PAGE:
When the word monkey was borrowed into English in the 1530s, there was no standard way of writing it. Spellings included monkaie, munckey, munkai, menkeie, munkkey, moncky, munkie, and many others. The reason for all the confusion is that it was borrowed from an unrecorded Dutch word, so scholars had to figure out how to spell it on their own. In the language, it probably sounded something like monnekjin, and that's thought to be from Spanish mono, meaning "monkey". Mono is thought to be a shortening of Old Spanish maimon, which was borrowed from Arabic maymun, still "monkey" (as a Serbian speaker, it's cool to see the connection to their word, majmun). Finally, that's thought to be related to the Proto-Semitic root y-m-n, "right", but the etymology is uncertain.
11/19/2022 08:18:41 am
So, where does 'monckery'come from. Is it just a 'slip of the tongue'< made by some body intending to say 'mockery?' The word is used in the jazz tune 'Blue Monk', composed by Thelonious Monk and given lyrics by Abbey Lincoln? Actually these lyrics are bland and meaningless and no tribute to Monk and could in fact be all about Jack the Sailor or the dog next door.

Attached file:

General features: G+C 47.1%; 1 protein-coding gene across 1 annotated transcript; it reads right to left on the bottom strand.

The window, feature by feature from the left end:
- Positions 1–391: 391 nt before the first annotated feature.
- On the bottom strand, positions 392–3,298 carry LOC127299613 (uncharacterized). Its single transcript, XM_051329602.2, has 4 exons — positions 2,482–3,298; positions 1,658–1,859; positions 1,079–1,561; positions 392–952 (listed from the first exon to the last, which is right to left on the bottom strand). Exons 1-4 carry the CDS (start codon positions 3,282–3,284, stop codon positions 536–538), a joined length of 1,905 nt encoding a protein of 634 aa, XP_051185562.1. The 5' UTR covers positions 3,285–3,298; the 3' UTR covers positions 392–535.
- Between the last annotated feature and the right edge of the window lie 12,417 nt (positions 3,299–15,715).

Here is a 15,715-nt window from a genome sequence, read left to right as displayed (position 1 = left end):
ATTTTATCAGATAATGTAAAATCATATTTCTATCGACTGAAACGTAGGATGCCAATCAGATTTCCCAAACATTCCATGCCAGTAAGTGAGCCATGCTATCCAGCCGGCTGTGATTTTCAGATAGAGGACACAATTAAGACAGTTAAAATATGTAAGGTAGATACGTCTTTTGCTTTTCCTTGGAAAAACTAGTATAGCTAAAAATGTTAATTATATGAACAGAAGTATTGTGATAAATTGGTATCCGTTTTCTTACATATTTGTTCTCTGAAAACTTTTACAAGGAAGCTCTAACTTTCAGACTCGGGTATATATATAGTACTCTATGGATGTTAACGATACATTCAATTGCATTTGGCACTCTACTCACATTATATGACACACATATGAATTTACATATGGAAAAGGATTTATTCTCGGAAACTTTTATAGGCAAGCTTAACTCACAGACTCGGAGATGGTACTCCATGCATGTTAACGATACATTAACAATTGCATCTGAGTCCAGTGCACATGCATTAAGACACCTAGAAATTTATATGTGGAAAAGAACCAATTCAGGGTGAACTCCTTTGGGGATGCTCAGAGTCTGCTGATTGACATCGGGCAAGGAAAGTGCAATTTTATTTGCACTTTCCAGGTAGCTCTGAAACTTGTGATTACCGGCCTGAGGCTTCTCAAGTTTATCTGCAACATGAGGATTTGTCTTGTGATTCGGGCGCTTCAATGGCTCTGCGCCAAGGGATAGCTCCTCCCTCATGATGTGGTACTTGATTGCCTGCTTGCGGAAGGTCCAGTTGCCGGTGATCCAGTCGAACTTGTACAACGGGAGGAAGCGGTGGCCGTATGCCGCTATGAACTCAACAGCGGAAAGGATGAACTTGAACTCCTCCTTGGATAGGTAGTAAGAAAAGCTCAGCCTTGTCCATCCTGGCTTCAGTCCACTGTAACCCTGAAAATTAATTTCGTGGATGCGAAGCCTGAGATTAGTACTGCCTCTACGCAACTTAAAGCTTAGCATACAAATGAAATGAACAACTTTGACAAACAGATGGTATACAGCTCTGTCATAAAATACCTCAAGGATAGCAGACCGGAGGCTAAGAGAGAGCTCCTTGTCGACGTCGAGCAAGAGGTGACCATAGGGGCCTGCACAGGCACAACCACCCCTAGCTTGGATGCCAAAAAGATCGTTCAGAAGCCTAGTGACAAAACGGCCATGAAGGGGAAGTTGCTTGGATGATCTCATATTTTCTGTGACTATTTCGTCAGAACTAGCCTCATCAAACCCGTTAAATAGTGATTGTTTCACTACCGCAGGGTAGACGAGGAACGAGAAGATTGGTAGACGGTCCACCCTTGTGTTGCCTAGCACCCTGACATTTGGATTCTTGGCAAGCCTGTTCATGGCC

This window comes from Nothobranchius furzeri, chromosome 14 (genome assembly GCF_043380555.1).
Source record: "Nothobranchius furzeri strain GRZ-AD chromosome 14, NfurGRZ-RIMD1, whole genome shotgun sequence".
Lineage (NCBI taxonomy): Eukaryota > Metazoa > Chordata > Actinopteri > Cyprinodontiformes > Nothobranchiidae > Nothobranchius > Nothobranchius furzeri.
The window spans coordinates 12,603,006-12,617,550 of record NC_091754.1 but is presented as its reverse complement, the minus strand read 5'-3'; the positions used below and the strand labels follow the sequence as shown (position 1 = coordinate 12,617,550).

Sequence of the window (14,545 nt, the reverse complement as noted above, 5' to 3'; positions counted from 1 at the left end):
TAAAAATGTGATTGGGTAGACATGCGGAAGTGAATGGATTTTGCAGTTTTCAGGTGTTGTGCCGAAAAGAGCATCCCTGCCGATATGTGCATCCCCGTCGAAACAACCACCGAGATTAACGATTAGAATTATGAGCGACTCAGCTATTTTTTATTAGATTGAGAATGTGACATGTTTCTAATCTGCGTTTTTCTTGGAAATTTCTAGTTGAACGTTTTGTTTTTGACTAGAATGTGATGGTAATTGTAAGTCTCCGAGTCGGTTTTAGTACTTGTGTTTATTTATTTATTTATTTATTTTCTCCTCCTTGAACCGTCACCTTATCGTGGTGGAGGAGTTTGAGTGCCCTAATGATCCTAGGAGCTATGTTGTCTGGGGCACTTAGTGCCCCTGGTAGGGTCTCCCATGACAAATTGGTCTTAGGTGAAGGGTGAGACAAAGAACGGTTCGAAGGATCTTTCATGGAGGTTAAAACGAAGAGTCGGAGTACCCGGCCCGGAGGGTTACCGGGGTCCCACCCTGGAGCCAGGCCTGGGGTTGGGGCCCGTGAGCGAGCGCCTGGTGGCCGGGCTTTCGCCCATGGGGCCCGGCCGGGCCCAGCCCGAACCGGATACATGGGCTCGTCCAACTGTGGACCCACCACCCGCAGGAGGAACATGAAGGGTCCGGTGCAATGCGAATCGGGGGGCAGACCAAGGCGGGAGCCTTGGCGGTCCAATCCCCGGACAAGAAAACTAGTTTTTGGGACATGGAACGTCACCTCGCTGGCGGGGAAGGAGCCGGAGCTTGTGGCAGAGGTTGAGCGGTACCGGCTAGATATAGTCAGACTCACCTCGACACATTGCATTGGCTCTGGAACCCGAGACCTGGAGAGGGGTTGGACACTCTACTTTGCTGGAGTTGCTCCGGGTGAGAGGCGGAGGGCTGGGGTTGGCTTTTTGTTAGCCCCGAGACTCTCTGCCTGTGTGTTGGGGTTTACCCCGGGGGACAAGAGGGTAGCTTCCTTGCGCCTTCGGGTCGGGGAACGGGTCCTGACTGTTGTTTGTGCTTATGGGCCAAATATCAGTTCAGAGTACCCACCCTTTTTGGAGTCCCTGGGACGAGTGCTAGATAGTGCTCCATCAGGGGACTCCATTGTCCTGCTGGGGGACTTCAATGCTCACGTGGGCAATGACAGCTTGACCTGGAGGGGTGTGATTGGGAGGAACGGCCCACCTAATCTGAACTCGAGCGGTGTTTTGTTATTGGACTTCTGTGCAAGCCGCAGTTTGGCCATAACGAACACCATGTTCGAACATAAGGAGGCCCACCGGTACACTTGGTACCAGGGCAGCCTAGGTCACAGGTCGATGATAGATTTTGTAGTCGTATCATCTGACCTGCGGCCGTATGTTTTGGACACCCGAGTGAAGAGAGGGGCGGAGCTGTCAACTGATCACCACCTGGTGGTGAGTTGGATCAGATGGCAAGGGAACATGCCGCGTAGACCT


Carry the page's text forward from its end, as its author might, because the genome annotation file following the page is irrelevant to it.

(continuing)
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Hello! I'm Adam Aleksic. This year, I graduated from Harvard University with a degree in Government and Linguistics. There, I co-founded the Harvard Undergraduate Linguistics Society and wrote a thesis on Serbo-Croatian language policy, magna cum laude. In addition to etymology, I also really enjoy trivia, politics, vexillology, geography, board games, conlanging, art history, and law.